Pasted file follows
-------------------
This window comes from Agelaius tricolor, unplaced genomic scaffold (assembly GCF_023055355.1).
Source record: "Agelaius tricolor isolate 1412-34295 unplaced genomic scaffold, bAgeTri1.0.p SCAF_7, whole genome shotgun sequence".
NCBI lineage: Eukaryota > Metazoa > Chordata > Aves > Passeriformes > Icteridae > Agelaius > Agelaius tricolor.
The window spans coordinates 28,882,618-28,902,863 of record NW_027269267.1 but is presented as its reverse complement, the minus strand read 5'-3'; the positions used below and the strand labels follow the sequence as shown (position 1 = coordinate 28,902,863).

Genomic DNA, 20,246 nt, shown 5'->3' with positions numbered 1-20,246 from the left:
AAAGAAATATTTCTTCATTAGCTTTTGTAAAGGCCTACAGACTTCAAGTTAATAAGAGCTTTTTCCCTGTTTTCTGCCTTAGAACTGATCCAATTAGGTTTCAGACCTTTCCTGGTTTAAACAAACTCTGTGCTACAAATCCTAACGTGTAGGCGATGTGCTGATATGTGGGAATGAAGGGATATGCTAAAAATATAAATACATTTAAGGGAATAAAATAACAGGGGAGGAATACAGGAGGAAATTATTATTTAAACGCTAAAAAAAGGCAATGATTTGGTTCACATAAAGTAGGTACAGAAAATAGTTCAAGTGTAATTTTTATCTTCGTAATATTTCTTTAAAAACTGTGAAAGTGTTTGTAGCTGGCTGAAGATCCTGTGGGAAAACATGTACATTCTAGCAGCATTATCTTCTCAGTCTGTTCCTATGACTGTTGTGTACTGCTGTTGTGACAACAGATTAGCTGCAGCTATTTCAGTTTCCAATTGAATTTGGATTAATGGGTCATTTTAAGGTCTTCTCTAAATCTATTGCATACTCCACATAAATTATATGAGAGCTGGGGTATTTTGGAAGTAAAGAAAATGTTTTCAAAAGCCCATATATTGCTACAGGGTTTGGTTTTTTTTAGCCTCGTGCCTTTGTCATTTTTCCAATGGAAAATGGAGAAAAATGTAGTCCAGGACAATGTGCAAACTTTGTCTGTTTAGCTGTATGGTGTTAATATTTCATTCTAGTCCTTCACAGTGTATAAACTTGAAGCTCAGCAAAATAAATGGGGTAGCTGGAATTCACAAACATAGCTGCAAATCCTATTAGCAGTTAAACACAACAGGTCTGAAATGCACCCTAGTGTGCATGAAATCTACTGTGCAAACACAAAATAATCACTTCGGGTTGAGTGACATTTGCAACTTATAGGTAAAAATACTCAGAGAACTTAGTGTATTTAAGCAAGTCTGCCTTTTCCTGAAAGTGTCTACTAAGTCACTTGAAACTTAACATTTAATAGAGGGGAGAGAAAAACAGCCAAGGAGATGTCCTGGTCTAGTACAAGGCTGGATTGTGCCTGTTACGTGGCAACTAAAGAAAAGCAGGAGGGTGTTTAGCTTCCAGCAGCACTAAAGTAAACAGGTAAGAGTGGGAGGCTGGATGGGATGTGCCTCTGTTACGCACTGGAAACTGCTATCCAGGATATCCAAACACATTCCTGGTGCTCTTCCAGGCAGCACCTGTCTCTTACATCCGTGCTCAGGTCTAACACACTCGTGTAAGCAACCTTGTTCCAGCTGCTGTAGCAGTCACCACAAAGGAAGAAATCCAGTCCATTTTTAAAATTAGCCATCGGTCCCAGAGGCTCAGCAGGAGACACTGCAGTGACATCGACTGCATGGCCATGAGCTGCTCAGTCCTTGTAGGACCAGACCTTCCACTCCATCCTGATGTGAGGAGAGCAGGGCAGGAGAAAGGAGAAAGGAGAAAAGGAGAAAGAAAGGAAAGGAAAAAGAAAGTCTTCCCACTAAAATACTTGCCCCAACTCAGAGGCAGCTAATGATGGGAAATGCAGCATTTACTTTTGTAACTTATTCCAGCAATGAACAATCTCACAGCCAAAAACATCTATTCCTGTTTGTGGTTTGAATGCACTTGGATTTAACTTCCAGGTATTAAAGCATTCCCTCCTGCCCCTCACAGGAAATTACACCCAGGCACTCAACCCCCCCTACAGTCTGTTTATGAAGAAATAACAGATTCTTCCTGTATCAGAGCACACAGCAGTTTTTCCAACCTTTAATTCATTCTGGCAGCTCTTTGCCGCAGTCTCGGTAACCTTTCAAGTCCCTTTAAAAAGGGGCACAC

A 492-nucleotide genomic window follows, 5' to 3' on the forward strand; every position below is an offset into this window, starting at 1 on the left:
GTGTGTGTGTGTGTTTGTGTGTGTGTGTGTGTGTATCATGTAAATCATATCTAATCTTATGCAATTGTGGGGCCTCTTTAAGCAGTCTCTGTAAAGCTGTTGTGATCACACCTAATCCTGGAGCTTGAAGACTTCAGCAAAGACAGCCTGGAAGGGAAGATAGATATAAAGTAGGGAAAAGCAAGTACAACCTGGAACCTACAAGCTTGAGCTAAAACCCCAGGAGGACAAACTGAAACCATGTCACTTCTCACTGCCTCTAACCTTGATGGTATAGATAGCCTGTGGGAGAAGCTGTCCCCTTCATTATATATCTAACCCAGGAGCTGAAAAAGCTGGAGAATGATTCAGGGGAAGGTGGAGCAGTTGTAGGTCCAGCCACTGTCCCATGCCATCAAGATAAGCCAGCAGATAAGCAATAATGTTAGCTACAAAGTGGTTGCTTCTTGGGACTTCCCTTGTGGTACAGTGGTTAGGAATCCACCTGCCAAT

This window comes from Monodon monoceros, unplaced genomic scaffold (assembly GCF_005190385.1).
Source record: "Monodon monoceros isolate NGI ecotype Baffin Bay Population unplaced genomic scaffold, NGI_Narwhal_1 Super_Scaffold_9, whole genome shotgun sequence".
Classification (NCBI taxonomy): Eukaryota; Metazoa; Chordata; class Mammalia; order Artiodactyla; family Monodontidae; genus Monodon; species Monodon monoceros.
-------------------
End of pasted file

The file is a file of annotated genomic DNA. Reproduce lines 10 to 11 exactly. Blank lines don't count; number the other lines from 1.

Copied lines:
Source record: "Monodon monoceros isolate NGI ecotype Baffin Bay Population unplaced genomic scaffold, NGI_Narwhal_1 Super_Scaffold_9, whole genome shotgun sequence".
Classification (NCBI taxonomy): Eukaryota; Metazoa; Chordata; class Mammalia; order Artiodactyla; family Monodontidae; genus Monodon; species Monodon monoceros.